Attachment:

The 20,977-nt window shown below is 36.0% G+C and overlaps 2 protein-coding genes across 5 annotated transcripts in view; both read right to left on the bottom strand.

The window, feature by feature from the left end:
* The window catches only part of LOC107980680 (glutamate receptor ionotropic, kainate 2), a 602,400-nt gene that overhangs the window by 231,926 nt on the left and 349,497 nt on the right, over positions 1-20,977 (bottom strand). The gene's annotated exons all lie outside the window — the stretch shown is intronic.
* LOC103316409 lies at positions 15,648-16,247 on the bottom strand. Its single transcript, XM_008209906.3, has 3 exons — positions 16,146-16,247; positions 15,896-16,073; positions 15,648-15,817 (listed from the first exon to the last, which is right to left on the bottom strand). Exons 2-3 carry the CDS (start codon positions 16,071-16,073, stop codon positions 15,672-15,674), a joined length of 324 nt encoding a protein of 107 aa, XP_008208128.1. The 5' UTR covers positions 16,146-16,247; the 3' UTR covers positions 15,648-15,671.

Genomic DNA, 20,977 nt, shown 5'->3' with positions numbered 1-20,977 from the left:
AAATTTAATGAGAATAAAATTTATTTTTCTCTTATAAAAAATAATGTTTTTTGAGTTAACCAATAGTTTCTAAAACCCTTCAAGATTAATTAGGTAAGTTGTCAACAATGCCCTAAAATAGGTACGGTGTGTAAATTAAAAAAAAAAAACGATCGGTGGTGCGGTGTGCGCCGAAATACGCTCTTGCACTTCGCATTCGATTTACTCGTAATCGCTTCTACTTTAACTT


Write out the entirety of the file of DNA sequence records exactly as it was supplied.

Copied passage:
The 20,977-nt window shown below is 36.0% G+C and overlaps 2 protein-coding genes across 5 annotated transcripts in view; both read right to left on the bottom strand.

The window, feature by feature from the left end:
* The window catches only part of LOC107980680 (glutamate receptor ionotropic, kainate 2), a 602,400-nt gene that overhangs the window by 231,926 nt on the left and 349,497 nt on the right, over positions 1-20,977 (bottom strand). The gene's annotated exons all lie outside the window — the stretch shown is intronic.
* LOC103316409 lies at positions 15,648-16,247 on the bottom strand. Its single transcript, XM_008209906.3, has 3 exons — positions 16,146-16,247; positions 15,896-16,073; positions 15,648-15,817 (listed from the first exon to the last, which is right to left on the bottom strand). Exons 2-3 carry the CDS (start codon positions 16,071-16,073, stop codon positions 15,672-15,674), a joined length of 324 nt encoding a protein of 107 aa, XP_008208128.1. The 5' UTR covers positions 16,146-16,247; the 3' UTR covers positions 15,648-15,671.

Genomic DNA, 20,977 nt, shown 5'->3' with positions numbered 1-20,977 from the left:
AAATTTAATGAGAATAAAATTTATTTTTCTCTTATAAAAAATAATGTTTTTTGAGTTAACCAATAGTTTCTAAAACCCTTCAAGATTAATTAGGTAAGTTGTCAACAATGCCCTAAAATAGGTACGGTGTGTAAATTAAAAAAAAAAAACGATCGGTGGTGCGGTGTGCGCCGAAATACGCTCTTGCACTTCGCATTCGATTTACTCGTAATCGCTTCTACTTTAACTT